What if the nation imposed a "tax" by which all sales were rounded up to the nearest nickel. The difference, just a couple of pennies in the end, would be placed in a virtual change jar for education or some other fund designated by Congress. This would:

  • save the nation millions from not having to manufacture the penny any more
  • generate potentially hundreds of millions of dollars for an important cause like education or national health care

And most people wouldn't care they were paying a couple cents extra. In fact most people would probably be thankful that they no longer have to spend 3 hours of their life every year rolling pennies, only to learn that all those pennies they just rolled amounted to little more than five dollars.

Recommended Entries

6 Comments

Let's toss some bum off another coin and move Lincoln up in style.

Oh, and Illinois no longer has change baskets at tollbooths. You either get a person or one of those radio transmitter gizmos.

I live in New Zealand; our currency is worth about 80% of USD. We got rid of 1c and 2c coins in 1987, and 5c coins in 2006. Nobody misses them. You will save hundreds of millions of dollars by not having to mint them, and it's just less hassle not having to carry around so many coins!

My understanding is that the major difficulty has to do with monetary. If you do away with the penny, each product would have to choose to round up or down. It don't take a dummy to know which way just about everyone will go. And while a few cents may not seem like much, having every single product and service go up in price across the board would be massive economic inflation. I'd be interested to know how it was handled in New Zealand.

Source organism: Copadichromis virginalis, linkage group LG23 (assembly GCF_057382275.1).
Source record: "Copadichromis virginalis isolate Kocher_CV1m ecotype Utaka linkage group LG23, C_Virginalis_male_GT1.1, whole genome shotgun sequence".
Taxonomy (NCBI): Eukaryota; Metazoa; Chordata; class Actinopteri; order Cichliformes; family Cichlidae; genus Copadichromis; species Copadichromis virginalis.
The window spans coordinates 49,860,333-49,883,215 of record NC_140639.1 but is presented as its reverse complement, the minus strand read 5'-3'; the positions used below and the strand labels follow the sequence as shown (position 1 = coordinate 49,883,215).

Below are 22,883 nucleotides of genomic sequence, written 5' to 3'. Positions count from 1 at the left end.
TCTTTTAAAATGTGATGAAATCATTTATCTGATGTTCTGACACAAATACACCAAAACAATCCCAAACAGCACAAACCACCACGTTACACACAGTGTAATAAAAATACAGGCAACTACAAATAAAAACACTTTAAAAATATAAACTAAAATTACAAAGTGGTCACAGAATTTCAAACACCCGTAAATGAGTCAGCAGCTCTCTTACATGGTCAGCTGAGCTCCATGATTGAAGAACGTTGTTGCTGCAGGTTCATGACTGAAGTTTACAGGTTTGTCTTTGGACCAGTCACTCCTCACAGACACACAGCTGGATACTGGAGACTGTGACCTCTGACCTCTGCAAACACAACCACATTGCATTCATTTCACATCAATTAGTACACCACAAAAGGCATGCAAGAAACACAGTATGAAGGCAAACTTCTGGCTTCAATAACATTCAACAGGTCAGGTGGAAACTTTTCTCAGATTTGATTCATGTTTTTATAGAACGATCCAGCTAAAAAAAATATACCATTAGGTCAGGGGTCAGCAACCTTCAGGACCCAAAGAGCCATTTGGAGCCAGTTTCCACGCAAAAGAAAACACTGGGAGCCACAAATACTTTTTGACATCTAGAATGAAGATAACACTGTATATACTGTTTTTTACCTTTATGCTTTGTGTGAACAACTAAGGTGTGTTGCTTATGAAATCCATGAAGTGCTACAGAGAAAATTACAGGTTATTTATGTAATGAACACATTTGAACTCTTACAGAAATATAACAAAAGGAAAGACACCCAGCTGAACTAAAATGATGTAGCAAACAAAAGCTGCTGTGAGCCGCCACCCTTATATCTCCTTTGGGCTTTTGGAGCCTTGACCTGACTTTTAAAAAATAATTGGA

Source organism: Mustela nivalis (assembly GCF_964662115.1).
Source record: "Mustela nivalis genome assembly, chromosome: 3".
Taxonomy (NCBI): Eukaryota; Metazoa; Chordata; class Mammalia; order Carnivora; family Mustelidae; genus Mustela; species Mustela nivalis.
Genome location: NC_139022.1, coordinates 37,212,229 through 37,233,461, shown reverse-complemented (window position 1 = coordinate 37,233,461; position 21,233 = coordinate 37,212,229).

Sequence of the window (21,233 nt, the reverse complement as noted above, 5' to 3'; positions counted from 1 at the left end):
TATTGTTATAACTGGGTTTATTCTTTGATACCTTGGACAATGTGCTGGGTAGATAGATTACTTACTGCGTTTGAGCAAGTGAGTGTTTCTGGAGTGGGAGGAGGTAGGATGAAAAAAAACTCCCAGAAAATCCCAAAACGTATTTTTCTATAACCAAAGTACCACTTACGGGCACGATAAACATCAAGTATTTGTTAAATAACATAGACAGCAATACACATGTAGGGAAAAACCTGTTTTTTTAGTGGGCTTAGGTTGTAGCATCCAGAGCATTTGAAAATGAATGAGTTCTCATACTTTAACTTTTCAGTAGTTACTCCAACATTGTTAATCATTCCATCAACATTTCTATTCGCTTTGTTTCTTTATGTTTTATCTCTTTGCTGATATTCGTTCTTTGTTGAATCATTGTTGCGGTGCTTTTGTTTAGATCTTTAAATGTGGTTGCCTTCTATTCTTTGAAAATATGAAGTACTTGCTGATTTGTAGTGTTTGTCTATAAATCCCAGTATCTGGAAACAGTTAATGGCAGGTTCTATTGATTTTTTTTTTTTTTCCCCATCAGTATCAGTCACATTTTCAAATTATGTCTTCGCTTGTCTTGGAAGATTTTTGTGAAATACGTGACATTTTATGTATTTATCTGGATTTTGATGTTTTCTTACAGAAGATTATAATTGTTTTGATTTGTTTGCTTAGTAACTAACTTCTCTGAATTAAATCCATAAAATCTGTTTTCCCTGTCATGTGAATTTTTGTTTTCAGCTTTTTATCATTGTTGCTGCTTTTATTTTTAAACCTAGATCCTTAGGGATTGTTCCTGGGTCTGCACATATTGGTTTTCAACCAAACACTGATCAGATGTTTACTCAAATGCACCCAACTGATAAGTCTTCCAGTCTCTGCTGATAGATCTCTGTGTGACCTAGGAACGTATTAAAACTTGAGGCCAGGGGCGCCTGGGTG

For the record, I think they need to do away with the penny, the nickel and the one dollar bill. Replace the latter with a coin and add a two dollar coin as well.

Jay Allen - Product prices have remained the same (ie, things still cost say, $2.74), the only rounding is done on checkout. Typically 5c or less gets rounded down, 6c or more gets rounded up. And this is only with coins too - if you pay by eftpos or credit card you still pay cents.

(PS - we use 1 and 2 dollar coins. Lowest note is $5)

My first time here. I happened upon so many intriguing notions on your posts mostly its discussion. Such a lot of replies highlight I am not alone that thinks this way

It is fantastic to really find a webblog where the blogger knows amazingly well about his hobby.

Leave a comment

what will you say?


Recent Comments

  • It is fantastic to really find a webblog where the blogger knows amazingly well about his hobby. ...

  • My first time here. I happened upon so many intriguing notions on your posts mostly its discussion. Such a lot of replies highlight I am not alone that thinks this way ...

    gold fountain pens
    Getting rid of the penny
  • Jay Allen - Product prices have remained the same (ie, things still cost say, $2.74), the only rounding is done on checkout. Typically 5c or less gets rounded down, 6c or more gets rounded up. And this is only with coins...

  • My understanding is that the major difficulty has to do with monetary. If you do away with the penny, each product would have to choose to round up or down. It don't take a dummy to know which way just about everyone w...

  • I live in New Zealand; our currency is worth about 80% of USD. We got rid of 1c and 2c coins in 1987, and 5c coins in 2006. Nobody misses them. You will save hundreds of millions of dollars by not having to mint them, an...

Close